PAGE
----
Early this morning, there was a total solar eclipse across Antarctica!
During a total solar eclipse, the Moon blocks out the Sun, creating the illusion of night during the day and a breathtaking sight in our sky.
Join NASA Edge at 1:30 p.m. EST on NASA TV to see the eclipse and learn more: https://go.nasa.gov/3nTvrOA
Learning from eclipses
Eclipses have played a major role in scientific discoveries, from the Sun’s structure to the element helium. The corona – the Sun’s outer atmosphere – normally can’t be seen because of the bright solar surface, but during an eclipse, the corona emerges, offering unique science opportunities.
The corona up close
What we can see from the Sun’s corona during an eclipse can teach us a lot about our star. Imagine what we’d learn if we actually touched the corona? NASA has sent Parker Solar Probe to the Sun to do just that. ?
Eclipsing right along…
While today’s eclipse may be over, you still have opportunities to watch eclipses in person! An annular solar eclipse will cross the U.S. in 2023, and a total solar eclipse will cross the U.S. in 2024. For now, see what’s next in our #SolarTour by joining in tomorrow.
Our solar tour begins on Earth. From here, one star shines brighter than all the rest. It’s the closest star and the center of our solar system: our Sun. Earth is in the Goldilocks zone, just the right distance from the Sun to be habitable.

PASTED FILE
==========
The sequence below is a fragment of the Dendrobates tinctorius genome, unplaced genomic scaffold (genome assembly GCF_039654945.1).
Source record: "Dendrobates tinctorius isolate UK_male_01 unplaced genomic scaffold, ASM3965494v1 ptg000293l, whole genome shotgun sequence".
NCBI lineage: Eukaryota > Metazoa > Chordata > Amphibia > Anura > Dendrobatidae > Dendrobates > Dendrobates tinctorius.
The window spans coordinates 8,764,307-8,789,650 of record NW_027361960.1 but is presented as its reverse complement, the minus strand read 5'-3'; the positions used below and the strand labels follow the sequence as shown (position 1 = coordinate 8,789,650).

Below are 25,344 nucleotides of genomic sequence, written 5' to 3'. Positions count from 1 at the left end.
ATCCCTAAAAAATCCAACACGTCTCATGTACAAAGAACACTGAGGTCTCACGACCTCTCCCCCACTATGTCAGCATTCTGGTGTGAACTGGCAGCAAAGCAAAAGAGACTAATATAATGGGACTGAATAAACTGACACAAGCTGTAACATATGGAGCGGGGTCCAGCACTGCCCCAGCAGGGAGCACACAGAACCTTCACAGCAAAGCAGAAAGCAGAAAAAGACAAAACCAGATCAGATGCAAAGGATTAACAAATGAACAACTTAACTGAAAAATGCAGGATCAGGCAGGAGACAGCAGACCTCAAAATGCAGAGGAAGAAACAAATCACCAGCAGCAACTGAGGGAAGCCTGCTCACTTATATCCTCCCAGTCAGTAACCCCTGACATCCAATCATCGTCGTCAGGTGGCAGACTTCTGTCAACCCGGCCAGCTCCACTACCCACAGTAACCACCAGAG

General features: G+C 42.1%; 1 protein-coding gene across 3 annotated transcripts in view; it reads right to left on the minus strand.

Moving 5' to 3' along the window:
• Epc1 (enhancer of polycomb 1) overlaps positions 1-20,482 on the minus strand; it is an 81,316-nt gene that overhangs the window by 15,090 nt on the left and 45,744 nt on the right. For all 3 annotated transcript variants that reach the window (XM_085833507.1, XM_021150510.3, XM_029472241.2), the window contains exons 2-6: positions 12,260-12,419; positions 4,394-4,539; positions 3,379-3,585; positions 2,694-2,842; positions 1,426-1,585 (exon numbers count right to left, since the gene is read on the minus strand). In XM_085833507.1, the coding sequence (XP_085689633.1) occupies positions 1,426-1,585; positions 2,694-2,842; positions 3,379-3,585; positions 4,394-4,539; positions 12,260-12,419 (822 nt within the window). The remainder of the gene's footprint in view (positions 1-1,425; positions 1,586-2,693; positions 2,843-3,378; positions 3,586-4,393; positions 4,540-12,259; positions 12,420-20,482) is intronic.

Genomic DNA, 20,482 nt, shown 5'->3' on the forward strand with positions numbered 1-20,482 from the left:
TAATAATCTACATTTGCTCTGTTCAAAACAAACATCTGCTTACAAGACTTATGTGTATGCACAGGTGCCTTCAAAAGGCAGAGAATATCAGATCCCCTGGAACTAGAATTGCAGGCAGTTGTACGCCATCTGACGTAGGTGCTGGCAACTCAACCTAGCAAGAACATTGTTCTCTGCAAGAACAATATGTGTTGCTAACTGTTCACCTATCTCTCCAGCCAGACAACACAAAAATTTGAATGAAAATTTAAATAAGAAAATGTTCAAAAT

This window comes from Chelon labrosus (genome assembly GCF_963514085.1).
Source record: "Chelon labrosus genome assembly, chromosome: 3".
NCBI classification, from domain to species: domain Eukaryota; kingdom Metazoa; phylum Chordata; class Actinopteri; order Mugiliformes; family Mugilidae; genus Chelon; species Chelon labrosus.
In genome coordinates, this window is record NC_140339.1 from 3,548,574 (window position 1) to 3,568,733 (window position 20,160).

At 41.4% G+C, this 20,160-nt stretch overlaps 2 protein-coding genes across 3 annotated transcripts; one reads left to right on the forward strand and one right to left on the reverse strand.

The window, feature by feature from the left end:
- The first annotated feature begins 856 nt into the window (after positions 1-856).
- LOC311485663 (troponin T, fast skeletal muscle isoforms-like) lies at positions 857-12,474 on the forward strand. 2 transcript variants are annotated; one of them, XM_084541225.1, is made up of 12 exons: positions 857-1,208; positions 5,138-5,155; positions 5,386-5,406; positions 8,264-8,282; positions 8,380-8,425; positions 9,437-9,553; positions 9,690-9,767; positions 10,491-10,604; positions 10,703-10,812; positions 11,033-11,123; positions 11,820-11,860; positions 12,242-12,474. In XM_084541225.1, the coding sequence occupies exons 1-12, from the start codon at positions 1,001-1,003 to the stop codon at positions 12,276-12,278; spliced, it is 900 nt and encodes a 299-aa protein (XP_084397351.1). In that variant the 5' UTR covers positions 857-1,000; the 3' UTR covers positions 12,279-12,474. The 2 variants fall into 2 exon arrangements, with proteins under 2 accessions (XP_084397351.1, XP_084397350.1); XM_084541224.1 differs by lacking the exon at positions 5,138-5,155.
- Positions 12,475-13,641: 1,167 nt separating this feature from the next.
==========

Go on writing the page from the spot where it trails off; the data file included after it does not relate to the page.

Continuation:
A mission to touch the Sun
We can answer some questions about the Sun from 93 million miles away on Earth, but to learn more, we knew we’d have to venture to our nearest star. In 2018, NASA launched Parker Solar Probe, our mission to touch the Sun.
Why won’t it melt?
Flying close to the Sun is risky business (just ask Icarus), but engineers were up to the task. Check out this video to learn how they built a spacecraft that won’t melt, even when it’s heated to temperatures up to 2500° F. Hint: don’t use wax!
Now, we’re heading south to catch a special event where day becomes night and the Moon is the star of the show. Can you guess what we’ll see?
The Sun has an immense influence in space. It shapes and impacts our entire solar system in ways that we are still trying to understand.
To help unravel some of the Sun’s biggest mysteries, NASA launched Parker Solar Probe in 2018 to study the Sun up close. This year, the mission has big news!
Follow along on our Solar Tour: Starting tomorrow, Dec. 3, we will begin our 12-day journey from Earth to the Sun. Each day, we’ll make pit stops to learn how our Sun influences different places across the solar system. The grand tour will end with Parker Solar Probe’s big announcement on Dec. 14 at our final destination!